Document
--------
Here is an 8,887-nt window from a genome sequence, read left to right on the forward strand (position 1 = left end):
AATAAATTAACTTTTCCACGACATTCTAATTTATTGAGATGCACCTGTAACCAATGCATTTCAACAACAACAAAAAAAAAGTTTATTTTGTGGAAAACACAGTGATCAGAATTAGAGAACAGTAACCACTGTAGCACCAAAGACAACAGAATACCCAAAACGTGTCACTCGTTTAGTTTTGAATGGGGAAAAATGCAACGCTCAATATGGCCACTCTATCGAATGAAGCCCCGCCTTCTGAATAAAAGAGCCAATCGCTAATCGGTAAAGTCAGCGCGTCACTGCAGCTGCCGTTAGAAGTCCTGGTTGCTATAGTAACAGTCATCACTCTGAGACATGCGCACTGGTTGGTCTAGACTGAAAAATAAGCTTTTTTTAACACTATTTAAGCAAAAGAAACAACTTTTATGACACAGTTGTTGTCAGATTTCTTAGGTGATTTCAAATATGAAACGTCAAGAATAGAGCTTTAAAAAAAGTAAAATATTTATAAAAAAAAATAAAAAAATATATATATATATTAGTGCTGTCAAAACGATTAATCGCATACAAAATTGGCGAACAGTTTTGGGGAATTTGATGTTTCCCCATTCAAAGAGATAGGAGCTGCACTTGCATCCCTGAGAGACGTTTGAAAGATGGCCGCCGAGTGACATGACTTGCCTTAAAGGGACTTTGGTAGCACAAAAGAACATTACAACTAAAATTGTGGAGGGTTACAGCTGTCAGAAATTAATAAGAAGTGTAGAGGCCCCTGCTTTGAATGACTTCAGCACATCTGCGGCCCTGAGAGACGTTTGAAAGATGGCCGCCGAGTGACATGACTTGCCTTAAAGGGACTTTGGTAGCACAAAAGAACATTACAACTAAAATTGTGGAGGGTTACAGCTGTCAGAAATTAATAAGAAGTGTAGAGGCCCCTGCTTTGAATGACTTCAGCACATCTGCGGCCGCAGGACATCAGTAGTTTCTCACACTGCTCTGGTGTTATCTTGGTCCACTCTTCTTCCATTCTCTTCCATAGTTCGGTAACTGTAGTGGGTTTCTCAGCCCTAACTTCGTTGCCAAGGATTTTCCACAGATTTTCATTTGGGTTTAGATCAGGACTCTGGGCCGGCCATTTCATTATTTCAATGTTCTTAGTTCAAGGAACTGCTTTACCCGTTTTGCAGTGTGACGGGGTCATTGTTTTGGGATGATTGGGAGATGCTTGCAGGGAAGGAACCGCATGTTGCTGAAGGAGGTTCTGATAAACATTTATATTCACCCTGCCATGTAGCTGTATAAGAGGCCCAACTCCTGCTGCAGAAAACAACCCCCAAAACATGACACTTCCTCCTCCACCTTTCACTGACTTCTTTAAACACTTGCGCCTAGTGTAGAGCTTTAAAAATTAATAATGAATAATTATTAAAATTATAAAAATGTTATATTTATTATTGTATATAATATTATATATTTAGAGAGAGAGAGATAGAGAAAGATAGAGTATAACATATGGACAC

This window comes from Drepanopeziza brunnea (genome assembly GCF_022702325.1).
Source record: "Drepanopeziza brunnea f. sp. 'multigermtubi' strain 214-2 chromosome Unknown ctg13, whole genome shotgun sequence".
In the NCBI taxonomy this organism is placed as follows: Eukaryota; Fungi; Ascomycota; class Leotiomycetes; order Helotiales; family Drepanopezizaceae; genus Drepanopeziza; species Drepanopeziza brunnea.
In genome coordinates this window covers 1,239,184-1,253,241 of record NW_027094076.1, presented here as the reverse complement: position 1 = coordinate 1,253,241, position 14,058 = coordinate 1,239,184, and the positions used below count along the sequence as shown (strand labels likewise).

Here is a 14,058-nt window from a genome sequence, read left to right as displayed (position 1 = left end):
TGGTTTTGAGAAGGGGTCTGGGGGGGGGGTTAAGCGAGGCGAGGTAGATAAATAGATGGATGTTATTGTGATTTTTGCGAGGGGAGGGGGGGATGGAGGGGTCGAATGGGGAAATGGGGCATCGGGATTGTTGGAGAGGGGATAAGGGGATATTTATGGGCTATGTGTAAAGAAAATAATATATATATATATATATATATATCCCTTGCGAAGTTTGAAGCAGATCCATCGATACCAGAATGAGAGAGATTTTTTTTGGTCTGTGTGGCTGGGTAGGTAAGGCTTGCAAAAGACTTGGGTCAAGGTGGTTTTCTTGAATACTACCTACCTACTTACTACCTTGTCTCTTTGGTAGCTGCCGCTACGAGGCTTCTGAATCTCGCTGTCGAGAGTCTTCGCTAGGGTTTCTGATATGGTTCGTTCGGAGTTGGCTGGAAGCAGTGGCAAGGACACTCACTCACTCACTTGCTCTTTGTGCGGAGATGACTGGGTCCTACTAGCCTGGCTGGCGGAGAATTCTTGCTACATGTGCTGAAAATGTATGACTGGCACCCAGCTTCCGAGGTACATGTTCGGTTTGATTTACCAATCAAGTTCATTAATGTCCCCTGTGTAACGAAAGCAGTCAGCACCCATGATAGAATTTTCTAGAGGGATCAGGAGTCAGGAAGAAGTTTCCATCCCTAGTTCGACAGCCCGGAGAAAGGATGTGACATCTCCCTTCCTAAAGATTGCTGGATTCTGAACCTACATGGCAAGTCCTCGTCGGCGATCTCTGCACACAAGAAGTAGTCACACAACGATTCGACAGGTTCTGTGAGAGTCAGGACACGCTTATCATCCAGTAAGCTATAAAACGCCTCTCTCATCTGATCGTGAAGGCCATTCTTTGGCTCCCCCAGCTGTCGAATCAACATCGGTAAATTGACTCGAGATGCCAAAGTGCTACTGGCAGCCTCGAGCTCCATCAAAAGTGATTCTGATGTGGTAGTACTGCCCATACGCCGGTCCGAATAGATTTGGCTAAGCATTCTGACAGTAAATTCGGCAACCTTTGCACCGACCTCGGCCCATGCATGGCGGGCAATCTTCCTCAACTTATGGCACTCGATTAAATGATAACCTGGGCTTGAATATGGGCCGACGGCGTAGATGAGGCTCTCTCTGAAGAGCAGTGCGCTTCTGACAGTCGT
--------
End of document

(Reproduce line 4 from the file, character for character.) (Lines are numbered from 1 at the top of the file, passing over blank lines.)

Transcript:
Source record: "Drepanopeziza brunnea f. sp. 'multigermtubi' strain 214-2 chromosome Unknown ctg13, whole genome shotgun sequence".